Ethical Considerations

In the course of doing this project, we followed the IEEE Code of Ethics in every decision we made:

When trying to think of a suitable game to work on, we wanted to avoid games with excessive violence and brutality. Games with too much flashing and shock are also known to cause detrimental effects on players, so those must also be avoided. In the end, we find that “minesweeper” is a suitable game which is educational and fun. It promotes the player’s logical thinking and is neither too violent nor too addictive. We have tried to follow the 1st code here: “To accept responsibility in making engineering decisions consistent with the safety, health and welfare of the public, and to disclose promptly factors that might endanger the public or the environment.”

While working on this project, we learned a lot more about the logistics and actual mechanism of the PS/2 mouse, as well as the method of game writing. We explored and tested the working limits of the mouse and tried our best to improve its performance, and thus following the 5th code: “To improve the understanding of technology, its appropriate application, and potential consequences.”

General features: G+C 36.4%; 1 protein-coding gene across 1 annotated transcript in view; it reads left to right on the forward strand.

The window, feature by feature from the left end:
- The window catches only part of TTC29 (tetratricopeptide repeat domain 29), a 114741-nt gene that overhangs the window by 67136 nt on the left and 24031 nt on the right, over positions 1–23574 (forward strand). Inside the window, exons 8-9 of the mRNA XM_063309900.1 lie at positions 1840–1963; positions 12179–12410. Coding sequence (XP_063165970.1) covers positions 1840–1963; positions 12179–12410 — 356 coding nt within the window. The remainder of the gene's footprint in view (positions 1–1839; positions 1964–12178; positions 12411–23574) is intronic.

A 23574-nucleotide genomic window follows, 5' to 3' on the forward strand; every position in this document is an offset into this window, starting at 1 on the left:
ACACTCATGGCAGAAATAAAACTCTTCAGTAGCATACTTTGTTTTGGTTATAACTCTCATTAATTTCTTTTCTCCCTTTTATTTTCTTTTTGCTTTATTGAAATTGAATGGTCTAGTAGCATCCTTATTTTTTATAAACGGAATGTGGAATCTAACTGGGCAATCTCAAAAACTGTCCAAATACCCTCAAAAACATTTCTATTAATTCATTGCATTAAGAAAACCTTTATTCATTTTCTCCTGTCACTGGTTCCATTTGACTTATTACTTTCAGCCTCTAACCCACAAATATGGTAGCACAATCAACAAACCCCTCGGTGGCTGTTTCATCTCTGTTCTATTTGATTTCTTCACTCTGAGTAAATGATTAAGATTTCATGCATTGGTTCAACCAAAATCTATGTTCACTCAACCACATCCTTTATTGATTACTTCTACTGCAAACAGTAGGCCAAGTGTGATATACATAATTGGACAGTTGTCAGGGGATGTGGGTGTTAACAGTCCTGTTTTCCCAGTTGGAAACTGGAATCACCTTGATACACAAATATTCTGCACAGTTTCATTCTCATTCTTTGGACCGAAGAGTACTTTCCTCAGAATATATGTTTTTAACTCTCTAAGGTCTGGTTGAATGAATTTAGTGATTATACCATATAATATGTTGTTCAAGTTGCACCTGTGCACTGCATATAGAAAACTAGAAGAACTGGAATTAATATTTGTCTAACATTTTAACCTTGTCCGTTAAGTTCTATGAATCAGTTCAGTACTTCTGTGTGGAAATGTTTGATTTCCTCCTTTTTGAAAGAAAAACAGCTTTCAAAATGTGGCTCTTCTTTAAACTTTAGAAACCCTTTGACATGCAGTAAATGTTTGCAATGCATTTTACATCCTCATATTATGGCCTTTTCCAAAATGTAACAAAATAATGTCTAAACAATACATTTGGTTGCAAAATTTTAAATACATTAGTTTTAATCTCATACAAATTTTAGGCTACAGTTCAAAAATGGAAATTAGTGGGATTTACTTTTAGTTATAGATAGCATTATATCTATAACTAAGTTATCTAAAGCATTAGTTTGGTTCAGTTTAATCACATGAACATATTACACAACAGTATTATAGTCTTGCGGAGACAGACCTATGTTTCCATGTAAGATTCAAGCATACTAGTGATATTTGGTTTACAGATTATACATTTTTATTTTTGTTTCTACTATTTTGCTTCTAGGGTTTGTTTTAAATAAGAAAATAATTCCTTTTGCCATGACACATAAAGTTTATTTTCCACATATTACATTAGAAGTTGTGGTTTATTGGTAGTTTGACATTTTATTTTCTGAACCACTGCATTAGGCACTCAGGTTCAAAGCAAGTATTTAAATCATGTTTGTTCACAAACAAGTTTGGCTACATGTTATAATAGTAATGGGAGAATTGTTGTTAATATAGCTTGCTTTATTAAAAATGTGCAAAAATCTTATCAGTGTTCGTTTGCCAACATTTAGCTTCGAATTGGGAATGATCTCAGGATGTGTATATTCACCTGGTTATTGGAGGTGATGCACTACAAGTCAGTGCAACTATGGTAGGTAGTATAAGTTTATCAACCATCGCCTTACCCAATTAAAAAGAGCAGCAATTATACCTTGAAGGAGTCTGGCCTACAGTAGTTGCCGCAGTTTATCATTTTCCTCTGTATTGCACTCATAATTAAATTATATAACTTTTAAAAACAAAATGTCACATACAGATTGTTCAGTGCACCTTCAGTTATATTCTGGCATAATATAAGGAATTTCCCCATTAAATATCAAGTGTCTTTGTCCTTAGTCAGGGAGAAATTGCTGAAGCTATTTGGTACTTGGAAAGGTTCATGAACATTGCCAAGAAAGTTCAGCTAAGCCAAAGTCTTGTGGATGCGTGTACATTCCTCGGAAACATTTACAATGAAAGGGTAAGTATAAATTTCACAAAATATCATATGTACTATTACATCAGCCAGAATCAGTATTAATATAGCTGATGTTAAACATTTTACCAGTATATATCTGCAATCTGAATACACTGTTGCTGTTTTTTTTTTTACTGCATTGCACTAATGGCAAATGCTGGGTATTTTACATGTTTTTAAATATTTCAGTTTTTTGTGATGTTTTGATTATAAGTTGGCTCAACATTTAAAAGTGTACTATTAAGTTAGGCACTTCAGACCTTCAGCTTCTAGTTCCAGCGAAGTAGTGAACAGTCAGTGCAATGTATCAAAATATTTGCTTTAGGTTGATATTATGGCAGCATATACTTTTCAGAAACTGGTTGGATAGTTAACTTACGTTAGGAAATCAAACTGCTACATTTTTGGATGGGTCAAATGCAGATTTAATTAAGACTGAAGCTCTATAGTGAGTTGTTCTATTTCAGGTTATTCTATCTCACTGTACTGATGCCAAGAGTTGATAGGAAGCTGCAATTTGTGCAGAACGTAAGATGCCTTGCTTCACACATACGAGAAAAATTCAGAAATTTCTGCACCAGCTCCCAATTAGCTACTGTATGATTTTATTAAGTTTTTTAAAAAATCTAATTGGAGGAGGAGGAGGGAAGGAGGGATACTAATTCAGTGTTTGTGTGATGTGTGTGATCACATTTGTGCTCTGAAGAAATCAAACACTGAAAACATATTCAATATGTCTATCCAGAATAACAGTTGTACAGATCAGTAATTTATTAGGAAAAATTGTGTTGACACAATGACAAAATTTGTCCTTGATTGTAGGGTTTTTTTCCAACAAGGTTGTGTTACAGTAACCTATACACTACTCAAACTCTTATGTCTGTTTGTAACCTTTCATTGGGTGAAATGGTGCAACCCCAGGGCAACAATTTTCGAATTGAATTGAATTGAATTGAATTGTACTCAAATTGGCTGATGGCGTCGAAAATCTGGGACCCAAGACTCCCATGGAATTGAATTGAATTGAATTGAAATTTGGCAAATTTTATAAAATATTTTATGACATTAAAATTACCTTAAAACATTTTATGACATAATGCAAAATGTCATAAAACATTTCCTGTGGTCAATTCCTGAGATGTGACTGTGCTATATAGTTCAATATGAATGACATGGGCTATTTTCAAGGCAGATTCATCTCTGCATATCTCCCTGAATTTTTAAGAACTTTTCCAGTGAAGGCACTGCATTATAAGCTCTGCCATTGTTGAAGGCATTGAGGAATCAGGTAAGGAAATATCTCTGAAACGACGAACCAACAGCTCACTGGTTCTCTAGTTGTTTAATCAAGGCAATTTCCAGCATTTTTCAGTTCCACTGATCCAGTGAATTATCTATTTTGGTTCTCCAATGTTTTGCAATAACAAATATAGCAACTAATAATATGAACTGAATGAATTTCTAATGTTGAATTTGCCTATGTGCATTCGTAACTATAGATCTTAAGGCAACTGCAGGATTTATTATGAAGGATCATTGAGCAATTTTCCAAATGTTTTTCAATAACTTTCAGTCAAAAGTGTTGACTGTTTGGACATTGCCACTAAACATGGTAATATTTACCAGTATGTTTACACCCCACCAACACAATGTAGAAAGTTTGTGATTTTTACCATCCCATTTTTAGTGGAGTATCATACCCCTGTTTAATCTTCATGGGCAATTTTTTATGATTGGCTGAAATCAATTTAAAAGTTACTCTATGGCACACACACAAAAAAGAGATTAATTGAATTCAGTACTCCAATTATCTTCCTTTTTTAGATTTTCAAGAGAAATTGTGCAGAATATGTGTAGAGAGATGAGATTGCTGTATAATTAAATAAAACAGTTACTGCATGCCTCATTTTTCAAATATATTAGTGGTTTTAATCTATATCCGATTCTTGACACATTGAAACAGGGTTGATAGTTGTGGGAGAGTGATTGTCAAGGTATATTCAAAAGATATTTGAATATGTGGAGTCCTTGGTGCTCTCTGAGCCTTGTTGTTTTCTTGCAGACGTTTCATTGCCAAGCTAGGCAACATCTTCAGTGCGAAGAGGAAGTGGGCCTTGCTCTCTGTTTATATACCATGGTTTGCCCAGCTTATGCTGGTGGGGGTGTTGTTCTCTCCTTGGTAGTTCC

All of the results documented here in this report are true results we obtain after weeks of hard-work. We have received a lot of helps from the TAs and the instructor. We are also frank to point out that we have used one more microcontroller than we proposed. Here, we abide the 3rd code: “To be honest and realistic in stating claims or estimates based on available data.”

While we are being lucky to be one of the first groups to be able to interface the PS/2 mouse, we feel that it was our pleasure to render help to other groups with their trouble with the mouse. We believe that mutual helping is the key to learning, and in the process of helping others, we also understand the logistics of the mouse better, and in turn this helps us to improve our own design. The 10th code: “To assist colleagues and co-workers in their professional development and to support them in following this code of ethics” is our tenet.

We understand that without the help of Professor Land and his team of TAs, especially Sean, this project will take longer to finish. We are very grateful for their suggestions and helps given and we tried to rectify all mistakes pointed out. We are also very thankful for Mr Adam Chapweske for making a very good website on PS/2 mouse interfacing. We tried “to seek, accept, and offer honest criticism of technical work, to acknowledge and correct errors, and to credit properly the contributions of others” as guided by the 7th code.